5 Scary Cyberattacks — How Much Did They Cost and What Can You Learn?

Guy wearing pumpkin mask holding a laptop

Cyberattacks can be as scary as horror movies. They continue to evolve, wreaking havoc in organizations and keep IT professionals on their toes waiting for the next jump scare. 

This Halloween, we present five terrifying cyberattacks that cost organizations millions and the lessons we can learn from them.

5 Scary Cyberattacks the World Witnessed in the Past Three Years 

1. Equifax Data Breach in May 2017 

The Equifax breach that occurred in May 2017 exposed the personal information of 147 million people, which includes the personal data of 56 percent of American adults.

The consumer credit reporting agency has been criticized for using weak credentials, such as the default “admin” as a username and password. This massive breach could have been avoided with a simple update.  

Equifax has agreed to pay up to $700 million as a global settlement with the Federal Trade Commission, the Consumer Financial Protection Bureau, and 50 U.S. states and territories. This includes $425 million in relief for those affected by the data breach. 

Lessons to learn:

  • Use strong passwords, or better, stronger authentication methods like the two-factor authentication (2FA).  
  • Update your systems on time, preferably within 30 days of patch release. 

 2. WannaCry Ransomware Attack in May 2017 

Fridays are always the scariest of days. If you are struck with network/server downtime on a Friday, you’d have to forego your weekend activities and devote time to fix your infrastructure.

One such Friday turned out deadly for several organizations worldwide, when a ransomware worm dubbed WannaCry infected 300,000 computers across 150 countries. On May 12, 2017, hackers encrypted hundreds of thousands of computers globally and demanded users to pay a US$300 ransom in bitcoins.

The attack not only affected the citizens but also crippled the healthcare industry, especially the National Health Service (NHS) hospitals in the UK, which were using obsolete versions of Windows, for which Microsoft had stopped providing security updates. The breach had cost the NHS alone, around $100 million in total. 

Lesson to learn:

3. Marriott’s Mega Breach in September 2018 

Many details remain undisclosed about Marriott’s guest reservation data breach. But, one fact that was made public was that 500 million guest records were breached from Mariott’s database. This included credit card and passport data. The stolen information can have disastrous implications for the victims. Criminals can duplicate passport data, impersonate citizens, and use sensitive credit card information for personal gain.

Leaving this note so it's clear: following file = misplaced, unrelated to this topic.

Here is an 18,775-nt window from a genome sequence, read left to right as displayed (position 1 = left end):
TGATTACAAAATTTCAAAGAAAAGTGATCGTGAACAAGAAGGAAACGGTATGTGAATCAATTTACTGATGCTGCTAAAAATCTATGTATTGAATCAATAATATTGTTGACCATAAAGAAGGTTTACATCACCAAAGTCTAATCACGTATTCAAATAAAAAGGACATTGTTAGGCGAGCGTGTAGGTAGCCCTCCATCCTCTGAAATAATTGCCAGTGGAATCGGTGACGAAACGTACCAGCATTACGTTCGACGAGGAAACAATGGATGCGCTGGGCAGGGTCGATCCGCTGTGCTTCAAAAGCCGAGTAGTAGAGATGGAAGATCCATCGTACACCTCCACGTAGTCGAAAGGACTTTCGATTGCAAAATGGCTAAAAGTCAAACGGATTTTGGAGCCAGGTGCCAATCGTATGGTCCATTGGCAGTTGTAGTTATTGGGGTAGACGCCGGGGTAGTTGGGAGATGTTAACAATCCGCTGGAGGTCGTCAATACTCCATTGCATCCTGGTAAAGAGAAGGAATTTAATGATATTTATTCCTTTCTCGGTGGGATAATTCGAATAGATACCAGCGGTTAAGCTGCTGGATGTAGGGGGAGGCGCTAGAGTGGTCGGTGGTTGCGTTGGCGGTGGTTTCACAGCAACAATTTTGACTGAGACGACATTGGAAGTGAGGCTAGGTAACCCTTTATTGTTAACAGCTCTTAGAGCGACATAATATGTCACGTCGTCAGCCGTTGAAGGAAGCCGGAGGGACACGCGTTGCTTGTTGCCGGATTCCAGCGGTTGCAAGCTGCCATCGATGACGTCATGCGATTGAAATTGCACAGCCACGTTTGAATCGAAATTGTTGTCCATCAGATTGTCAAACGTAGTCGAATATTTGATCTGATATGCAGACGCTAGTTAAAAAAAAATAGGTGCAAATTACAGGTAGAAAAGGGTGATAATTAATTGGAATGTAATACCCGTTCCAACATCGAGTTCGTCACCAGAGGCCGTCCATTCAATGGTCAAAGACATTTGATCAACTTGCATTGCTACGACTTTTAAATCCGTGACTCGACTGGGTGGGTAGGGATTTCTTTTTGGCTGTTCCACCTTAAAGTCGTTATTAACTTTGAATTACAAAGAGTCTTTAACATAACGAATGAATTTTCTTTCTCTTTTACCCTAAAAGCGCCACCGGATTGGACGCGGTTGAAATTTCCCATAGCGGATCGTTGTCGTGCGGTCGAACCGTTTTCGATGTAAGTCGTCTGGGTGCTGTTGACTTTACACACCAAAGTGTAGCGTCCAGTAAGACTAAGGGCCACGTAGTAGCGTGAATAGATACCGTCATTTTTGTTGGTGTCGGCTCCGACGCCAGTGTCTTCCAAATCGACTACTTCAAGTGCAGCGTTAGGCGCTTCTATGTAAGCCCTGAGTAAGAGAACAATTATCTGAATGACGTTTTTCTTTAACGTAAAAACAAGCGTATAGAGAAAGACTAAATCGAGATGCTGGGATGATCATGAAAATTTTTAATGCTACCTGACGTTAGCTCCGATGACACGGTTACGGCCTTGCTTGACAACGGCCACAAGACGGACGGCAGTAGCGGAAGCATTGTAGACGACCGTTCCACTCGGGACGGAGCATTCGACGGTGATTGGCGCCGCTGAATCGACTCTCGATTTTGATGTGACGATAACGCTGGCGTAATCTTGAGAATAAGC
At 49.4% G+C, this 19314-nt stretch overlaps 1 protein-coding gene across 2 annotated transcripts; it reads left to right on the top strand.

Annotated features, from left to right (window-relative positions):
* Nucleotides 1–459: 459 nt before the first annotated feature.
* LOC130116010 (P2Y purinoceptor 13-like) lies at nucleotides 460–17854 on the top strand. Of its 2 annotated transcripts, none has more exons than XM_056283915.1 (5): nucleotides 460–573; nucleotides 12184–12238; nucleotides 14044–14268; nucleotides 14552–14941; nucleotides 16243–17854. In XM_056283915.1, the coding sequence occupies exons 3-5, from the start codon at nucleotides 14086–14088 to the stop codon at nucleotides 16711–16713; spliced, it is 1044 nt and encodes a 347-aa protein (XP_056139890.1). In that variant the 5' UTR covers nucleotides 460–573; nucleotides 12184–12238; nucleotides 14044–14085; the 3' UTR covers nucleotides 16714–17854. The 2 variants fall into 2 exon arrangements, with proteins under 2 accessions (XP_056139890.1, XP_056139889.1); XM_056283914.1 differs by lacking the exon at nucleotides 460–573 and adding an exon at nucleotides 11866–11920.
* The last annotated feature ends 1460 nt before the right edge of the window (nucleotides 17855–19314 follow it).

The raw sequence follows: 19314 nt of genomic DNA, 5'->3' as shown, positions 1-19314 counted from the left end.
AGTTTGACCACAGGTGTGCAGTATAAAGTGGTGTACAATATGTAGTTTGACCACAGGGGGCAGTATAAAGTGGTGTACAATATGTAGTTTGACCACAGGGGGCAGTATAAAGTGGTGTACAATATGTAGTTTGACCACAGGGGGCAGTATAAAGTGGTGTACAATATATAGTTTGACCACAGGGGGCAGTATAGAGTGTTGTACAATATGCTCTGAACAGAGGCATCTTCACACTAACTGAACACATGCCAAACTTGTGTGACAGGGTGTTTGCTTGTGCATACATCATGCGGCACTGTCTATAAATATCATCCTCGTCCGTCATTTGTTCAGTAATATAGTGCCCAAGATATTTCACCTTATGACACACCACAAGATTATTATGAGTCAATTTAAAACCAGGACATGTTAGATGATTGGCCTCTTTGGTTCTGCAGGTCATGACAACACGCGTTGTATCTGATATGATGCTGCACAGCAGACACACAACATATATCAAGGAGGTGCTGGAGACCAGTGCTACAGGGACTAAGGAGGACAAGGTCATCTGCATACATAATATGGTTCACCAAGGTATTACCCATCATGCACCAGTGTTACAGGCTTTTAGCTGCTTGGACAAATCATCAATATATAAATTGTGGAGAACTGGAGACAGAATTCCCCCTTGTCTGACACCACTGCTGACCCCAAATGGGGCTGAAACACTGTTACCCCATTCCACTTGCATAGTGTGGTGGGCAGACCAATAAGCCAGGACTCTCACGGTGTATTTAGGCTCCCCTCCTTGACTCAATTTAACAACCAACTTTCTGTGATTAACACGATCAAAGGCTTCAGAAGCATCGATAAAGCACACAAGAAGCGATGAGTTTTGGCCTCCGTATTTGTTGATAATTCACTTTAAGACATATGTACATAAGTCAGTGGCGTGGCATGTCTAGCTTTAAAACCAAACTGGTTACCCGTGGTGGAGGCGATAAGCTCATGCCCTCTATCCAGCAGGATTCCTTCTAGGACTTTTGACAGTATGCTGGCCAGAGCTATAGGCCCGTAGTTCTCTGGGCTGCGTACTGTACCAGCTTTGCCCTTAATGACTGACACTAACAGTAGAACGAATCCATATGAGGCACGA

Marriott is now facing $123 million fine for violating the General Data Protection Regulation (GDPR), which requires organizations to protect the personal data and privacy of European Union (EU) citizens for transactions that occur within EU member states. 

Lessons to learn:

  • Be secure to be compliant and avoid massive fines and penalties. 
  • Automate compliance processes including compliance documentation, risk assessments and alerts. 

 4. Atlanta City Hit by Ransomware in March 2018 

In March 2018, the SamSam ransomware attack hit the city of Atlanta, Georgia, which crippled its critical municipal systems, including utility, parking and court services.

SamSam actors were known to have targeted organizations in a wide range of sectors, mostly in the U.S, using brute-force attacks to guess weak passwords until a match is found.  

Hackers encrypted the city’s data and demanded a payment of $50,000 in bitcoins for decryption keys. Upon investigation, the city’s IT systems were revealed to be running on legacy applications, outdated software, and riddled with vulnerabilities. 

Recovery costs of $2.9 million has been spent by the city till now, and an additional $9.5 million is required to recover from the incident. 

Lessons to learn:

  • Backup your systems regularly and verify the integrity of the backups with recovery testing to reduce downtime. 
  • Let go of legacy infrastructure, update software regularly and patch on time. 

5. Capital One Data Breach in July 2019 

This data breach, touted as one of the biggest in recent times, exposed 100 million Capital One customers’ accounts and credit card applications. The bank has also confirmed that the breached data included about 140,000 Social Security numbers of its credit card customers and about 80,000 linked bank account numbers of the other secured credit card customers. 

The massive breach was made possible by the hacker gaining unauthorized access to the customers’ accounts through misconfigured web application firewalls and misconfigured servers. 

While the alleged perpetrator has been arrested by the Federal Bureau of Investigation, Capital One says it expects the breach to cost nearly $100 million to $150 million in U.S fines. 

Lessons to learn:

  • Firewalls are usually set up with an open policy of allowing traffic from any source to any destination. Tighten your firewall configuration policies and restrict and monitor privileged access to networks and servers. 
  • Reduce remote access security risks by deploying a secure authentication process like two-factor authentication (2FA). 

Security breaches are a constant threat to an organization. They not only end up costing millions but also result in reputational damage and trust deficit in customers.

To learn more, download our infographic Spooky Cybersecurity Statistics to Help You Prepare for the Worst. 

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